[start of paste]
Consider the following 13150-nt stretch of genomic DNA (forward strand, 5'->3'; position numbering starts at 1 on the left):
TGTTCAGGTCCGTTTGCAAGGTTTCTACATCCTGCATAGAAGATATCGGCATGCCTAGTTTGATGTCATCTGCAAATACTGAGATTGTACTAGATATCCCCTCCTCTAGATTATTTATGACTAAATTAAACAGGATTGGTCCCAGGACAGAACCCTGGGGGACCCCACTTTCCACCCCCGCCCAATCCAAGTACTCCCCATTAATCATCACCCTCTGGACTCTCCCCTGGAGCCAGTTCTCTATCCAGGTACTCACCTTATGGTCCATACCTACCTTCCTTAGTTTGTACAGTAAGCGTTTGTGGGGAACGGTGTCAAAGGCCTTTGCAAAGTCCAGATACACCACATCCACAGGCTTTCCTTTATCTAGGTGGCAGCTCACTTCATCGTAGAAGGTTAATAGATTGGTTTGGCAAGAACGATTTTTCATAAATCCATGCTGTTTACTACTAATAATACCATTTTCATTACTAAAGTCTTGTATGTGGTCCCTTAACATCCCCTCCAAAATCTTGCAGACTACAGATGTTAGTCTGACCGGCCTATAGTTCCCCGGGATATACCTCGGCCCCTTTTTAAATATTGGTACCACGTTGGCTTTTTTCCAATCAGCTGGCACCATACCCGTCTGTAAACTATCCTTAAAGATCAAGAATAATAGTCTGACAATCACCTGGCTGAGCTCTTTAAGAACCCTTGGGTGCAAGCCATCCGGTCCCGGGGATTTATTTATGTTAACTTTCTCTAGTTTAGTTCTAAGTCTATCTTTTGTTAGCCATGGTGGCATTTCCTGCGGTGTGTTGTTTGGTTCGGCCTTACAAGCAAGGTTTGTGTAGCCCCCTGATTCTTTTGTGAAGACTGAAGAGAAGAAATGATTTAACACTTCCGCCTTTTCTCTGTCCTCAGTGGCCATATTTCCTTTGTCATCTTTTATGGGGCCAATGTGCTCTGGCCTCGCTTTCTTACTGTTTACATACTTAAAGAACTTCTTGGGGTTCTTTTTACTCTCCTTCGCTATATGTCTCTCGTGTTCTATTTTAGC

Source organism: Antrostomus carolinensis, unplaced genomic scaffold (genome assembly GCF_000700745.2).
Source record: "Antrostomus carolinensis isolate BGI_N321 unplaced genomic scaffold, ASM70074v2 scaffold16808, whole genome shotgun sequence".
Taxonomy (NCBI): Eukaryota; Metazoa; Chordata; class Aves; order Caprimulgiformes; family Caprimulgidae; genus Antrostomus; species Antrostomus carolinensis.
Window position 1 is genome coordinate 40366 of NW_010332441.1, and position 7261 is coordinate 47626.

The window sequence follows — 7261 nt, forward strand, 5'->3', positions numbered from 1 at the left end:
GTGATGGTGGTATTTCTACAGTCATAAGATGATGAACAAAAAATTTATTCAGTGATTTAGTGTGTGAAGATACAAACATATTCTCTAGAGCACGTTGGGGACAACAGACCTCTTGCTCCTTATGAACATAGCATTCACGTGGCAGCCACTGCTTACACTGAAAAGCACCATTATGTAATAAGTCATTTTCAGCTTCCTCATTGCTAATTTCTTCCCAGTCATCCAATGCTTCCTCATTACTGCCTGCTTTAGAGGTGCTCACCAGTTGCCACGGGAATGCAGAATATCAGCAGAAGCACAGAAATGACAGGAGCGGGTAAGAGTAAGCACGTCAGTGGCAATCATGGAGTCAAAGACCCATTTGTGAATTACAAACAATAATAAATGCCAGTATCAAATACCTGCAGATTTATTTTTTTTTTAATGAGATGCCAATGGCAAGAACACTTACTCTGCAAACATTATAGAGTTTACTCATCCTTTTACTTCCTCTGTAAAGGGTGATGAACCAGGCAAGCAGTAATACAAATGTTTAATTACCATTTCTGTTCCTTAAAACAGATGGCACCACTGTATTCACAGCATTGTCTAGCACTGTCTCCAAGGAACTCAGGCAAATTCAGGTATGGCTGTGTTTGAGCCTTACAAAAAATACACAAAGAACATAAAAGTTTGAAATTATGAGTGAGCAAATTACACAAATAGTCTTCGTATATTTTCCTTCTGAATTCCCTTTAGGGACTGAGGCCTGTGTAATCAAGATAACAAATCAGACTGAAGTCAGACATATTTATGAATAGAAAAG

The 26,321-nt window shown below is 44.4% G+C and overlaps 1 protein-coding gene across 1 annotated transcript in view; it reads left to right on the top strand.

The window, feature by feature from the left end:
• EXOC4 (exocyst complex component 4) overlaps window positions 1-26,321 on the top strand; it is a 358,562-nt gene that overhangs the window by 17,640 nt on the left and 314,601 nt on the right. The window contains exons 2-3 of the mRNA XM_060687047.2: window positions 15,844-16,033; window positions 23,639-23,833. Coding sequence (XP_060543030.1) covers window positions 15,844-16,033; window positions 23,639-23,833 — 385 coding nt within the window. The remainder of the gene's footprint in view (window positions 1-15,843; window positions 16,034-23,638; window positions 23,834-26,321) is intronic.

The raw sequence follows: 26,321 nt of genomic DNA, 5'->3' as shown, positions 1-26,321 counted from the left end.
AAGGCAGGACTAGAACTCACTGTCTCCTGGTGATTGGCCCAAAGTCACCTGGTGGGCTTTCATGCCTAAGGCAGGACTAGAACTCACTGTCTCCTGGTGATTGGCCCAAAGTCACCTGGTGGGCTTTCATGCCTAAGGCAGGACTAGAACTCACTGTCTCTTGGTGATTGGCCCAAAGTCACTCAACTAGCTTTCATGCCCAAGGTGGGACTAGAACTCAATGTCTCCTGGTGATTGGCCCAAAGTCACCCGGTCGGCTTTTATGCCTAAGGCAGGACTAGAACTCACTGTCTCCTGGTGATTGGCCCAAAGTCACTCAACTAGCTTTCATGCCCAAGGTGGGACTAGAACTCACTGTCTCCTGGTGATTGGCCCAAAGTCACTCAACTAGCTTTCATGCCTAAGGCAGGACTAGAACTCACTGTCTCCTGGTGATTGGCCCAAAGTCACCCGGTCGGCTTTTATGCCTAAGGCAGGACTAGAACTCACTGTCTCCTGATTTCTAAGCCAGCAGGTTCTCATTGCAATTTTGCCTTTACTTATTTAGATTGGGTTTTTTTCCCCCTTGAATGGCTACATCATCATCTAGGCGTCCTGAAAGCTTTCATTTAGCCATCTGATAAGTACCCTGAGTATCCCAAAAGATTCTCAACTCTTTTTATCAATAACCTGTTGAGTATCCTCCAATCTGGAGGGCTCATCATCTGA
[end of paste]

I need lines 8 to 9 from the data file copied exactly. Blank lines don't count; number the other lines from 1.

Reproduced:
GTGATGGTGGTATTTCTACAGTCATAAGATGATGAACAAAAAATTTATTCAGTGATTTAGTGTGTGAAGATACAAACATATTCTCTAGAGCACGTTGGGGACAACAGACCTCTTGCTCCTTATGAACATAGCATTCACGTGGCAGCCACTGCTTACACTGAAAAGCACCATTATGTAATAAGTCATTTTCAGCTTCCTCATTGCTAATTTCTTCCCAGTCATCCAATGCTTCCTCATTACTGCCTGCTTTAGAGGTGCTCACCAGTTGCCACGGGAATGCAGAATATCAGCAGAAGCACAGAAATGACAGGAGCGGGTAAGAGTAAGCACGTCAGTGGCAATCATGGAGTCAAAGACCCATTTGTGAATTACAAACAATAATAAATGCCAGTATCAAATACCTGCAGATTTATTTTTTTTTTAATGAGATGCCAATGGCAAGAACACTTACTCTGCAAACATTATAGAGTTTACTCATCCTTTTACTTCCTCTGTAAAGGGTGATGAACCAGGCAAGCAGTAATACAAATGTTTAATTACCATTTCTGTTCCTTAAAACAGATGGCACCACTGTATTCACAGCATTGTCTAGCACTGTCTCCAAGGAACTCAGGCAAATTCAGGTATGGCTGTGTTTGAGCCTTACAAAAAATACACAAAGAACATAAAAGTTTGAAATTATGAGTGAGCAAATTACACAAATAGTCTTCGTATATTTTCCTTCTGAATTCCCTTTAGGGACTGAGGCCTGTGTAATCAAGATAACAAATCAGACTGAAGTCAGACATATTTATGAATAGAAAAG

The 26,321-nt window shown below is 44.4% G+C and overlaps 1 protein-coding gene across 1 annotated transcript in view; it reads left to right on the top strand.